Timing: BtVS, Season Eight. Short while after "Swell."
REVIEW: With #20, #21, and #22 really getting far away from the central cast of Season Eight, I was glad to have at least Buffy back in play for this issue. I was even more excited about the prospect of pairing her up with Andrew. When the spotlight shifts to that character, you can always expect to be entertained. I mean, just look at "Storyteller." In the face of darkness, he brings the much needed funny. On writing duties is Drew Z. Greenberg, who joined the writing staff of Buffy the Vampire Slayer for the last two seasons. This is by far his best work other than 6x18, "Entropy," but he still hasn't managed to elevate the season back to where it should be and was. The Andrew dialogue is very chuckle-inducing, but Drew Goddard wrote Andrew dialogue that made me crack up. The sheer length of Andrew's raves and rants about pop culture in this book is probably the funniest moment, but I do wish a bit more work had gone into refining each line of dialogue.
What was great here, though, was the relationship between Buffy and Andrew. It's a simple story, showing how Andrew is trying to make up for letting Simone slip through his fingers by catching her, but it's very well told. The comic made me feel like I was watching an episode of the series, and that hasn't happened with Season Eight in quite a while. Buffy's dialogue is on point, and the little we see of Xander was also very well done. I love what Greenberg did with Simone, having her attitude, headquarters, and especially her larger setting as a whole (an island that she basically stole; don't tell Ben Linus) speak for both the crazy place her head is at and how deep the hatred for slayers currently is. For what seems to be a minor part of the issue, it was a great piece of character and plot development.
The one major problem I had with this issue was the climax. This is going to be pretty spoilery for the end of the issue, so highlight to read. (SPOILERS:) After the Italian Branch of Slayers comes to rescue Andrew (and Buffy, as an after-thought, which was a great touch), Buffy frees a Ragna Demon (sort of like the spider demon from Spike's "First Night" story, but much nastier and less human-facey) and leaves the room, shutting the demon in with Simone's slayers. Very odd. Would Buffy really let a demon loose among slayers, no matter how misguided they were? A demon that previously managed to capture a slayer, no less? And wasn't this already done with Angel when he shut the W&H lawyers in with Darla and Drusilla? Repetition of story lines aside, this could have been a great, truly telling moment that showcases how grey Buffy's morality has become. It's hundreds of times worse than her robbing banks, and could have been the character's turning point for the entire season. But it's not played that way. It's played with her taking Andrew home, telling him that he's part of the family and they all mess up sometimes. When Angel did this, it launched an entire beige Angel arc that showed how much he had forgotten what it meant to be a hero. But, in this issue, Buffy just lets the demon loose and then move on. What is going on?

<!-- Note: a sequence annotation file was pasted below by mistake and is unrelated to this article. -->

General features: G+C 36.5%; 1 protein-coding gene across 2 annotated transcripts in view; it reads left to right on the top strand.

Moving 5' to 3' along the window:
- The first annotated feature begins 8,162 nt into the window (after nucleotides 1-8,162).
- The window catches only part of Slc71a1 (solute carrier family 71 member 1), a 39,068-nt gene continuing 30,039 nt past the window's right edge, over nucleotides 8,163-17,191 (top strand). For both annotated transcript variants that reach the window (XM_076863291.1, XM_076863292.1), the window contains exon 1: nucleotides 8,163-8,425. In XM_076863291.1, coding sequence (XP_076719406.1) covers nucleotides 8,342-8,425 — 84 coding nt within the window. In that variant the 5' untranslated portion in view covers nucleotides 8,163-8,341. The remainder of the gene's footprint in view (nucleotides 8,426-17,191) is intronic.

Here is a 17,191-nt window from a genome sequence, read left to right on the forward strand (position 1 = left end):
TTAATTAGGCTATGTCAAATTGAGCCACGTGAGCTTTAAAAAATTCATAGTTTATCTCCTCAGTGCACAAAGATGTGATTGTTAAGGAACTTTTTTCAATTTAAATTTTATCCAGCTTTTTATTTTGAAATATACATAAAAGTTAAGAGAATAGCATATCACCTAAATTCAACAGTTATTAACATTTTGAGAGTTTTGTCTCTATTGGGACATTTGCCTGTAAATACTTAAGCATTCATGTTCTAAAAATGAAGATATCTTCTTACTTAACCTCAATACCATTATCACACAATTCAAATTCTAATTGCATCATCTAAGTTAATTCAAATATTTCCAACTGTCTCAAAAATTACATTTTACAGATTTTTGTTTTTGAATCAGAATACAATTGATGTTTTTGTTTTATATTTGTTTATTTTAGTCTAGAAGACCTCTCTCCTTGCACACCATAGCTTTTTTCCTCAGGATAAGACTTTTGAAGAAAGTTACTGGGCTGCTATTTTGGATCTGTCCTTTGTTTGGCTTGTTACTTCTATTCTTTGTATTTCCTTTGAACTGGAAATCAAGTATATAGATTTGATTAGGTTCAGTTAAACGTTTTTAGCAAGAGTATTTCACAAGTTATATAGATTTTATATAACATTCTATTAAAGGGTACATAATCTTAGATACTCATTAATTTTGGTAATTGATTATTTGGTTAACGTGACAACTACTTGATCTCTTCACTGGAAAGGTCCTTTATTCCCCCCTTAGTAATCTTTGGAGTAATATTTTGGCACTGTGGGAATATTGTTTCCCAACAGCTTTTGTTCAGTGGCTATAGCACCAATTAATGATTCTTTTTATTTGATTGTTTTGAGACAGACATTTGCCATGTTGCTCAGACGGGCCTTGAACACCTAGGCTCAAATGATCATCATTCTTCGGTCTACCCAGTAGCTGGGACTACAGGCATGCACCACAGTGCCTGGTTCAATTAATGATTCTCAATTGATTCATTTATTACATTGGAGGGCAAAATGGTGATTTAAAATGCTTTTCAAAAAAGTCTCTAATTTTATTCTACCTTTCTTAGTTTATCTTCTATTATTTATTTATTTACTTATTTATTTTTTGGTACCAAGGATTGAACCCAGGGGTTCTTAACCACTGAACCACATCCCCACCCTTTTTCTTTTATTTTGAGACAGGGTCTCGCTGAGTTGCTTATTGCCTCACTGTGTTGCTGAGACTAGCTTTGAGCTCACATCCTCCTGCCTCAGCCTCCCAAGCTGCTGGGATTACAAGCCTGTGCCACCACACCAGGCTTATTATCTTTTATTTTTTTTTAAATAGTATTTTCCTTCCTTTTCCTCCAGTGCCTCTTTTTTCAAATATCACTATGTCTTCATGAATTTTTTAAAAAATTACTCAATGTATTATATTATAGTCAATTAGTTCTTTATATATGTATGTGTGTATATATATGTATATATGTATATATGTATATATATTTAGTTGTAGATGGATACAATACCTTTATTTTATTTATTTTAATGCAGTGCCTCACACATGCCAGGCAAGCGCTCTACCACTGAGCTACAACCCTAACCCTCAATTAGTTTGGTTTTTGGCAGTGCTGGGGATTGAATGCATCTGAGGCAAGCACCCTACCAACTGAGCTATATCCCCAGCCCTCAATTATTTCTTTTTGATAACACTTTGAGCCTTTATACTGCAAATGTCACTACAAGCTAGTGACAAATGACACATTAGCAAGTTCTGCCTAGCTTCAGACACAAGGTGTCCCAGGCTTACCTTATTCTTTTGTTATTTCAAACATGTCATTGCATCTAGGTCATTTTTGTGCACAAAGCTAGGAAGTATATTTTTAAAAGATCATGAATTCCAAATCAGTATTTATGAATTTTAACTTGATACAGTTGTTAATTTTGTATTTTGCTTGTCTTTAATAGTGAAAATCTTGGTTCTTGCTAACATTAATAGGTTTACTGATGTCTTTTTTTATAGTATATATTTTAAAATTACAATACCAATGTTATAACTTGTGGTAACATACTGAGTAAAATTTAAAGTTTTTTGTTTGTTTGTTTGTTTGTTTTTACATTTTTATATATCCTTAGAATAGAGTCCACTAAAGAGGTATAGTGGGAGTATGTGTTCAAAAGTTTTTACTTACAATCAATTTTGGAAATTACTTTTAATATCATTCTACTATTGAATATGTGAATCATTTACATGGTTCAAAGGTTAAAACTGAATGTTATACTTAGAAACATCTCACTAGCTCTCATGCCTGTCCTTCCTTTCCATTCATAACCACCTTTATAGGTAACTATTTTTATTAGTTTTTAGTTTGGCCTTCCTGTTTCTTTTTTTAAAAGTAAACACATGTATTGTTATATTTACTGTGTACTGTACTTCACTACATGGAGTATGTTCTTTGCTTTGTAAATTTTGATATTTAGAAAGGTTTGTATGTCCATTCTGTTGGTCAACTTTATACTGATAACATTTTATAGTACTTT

If the ending had been different, this would have been very, very enjoyable. I still like the issue, and still thought the majority of it was good, but I can't get over the carelessness with which the ending was written. The rest was good enough to still give the issue a very high score, though, so there's that.
Art: Jeanty is Jeanty. His likenesses are spot on. The art here does seem rather rushed, and he is definitely giving less detail to characters in long distance shots, which was once his biggest strength. Simone's reaction panel when the Ragna is let loose seems to have been done by a different artist, especially because the colorist makes her blond. On the other hand, there are totally exceptional scenes like the Ragna's "web" of iron and steel. Overall, another good job from Mr. Jeanty.
Covers: As usual, Jo Chen impresses. She gives us the first realistic, painted look at Simone. It's a wonderfully done piece. Her Buffy likeness just keeps getting better and better. When you compare this cover to Chen's first cover of the season, it's phenomenal how much she's improved as an artist. Fantastic work. Jeanty's cover is definitely funny, showing Andrew as a Bond-esque figure with Buffy as his Bond girl. I don't get the logic behind putting it as a photo on a wooden table, which is way too similar to Jeanty's #8 variant. It would have been a better cover had it just been the Buffy/Andrew image as the full sized cover.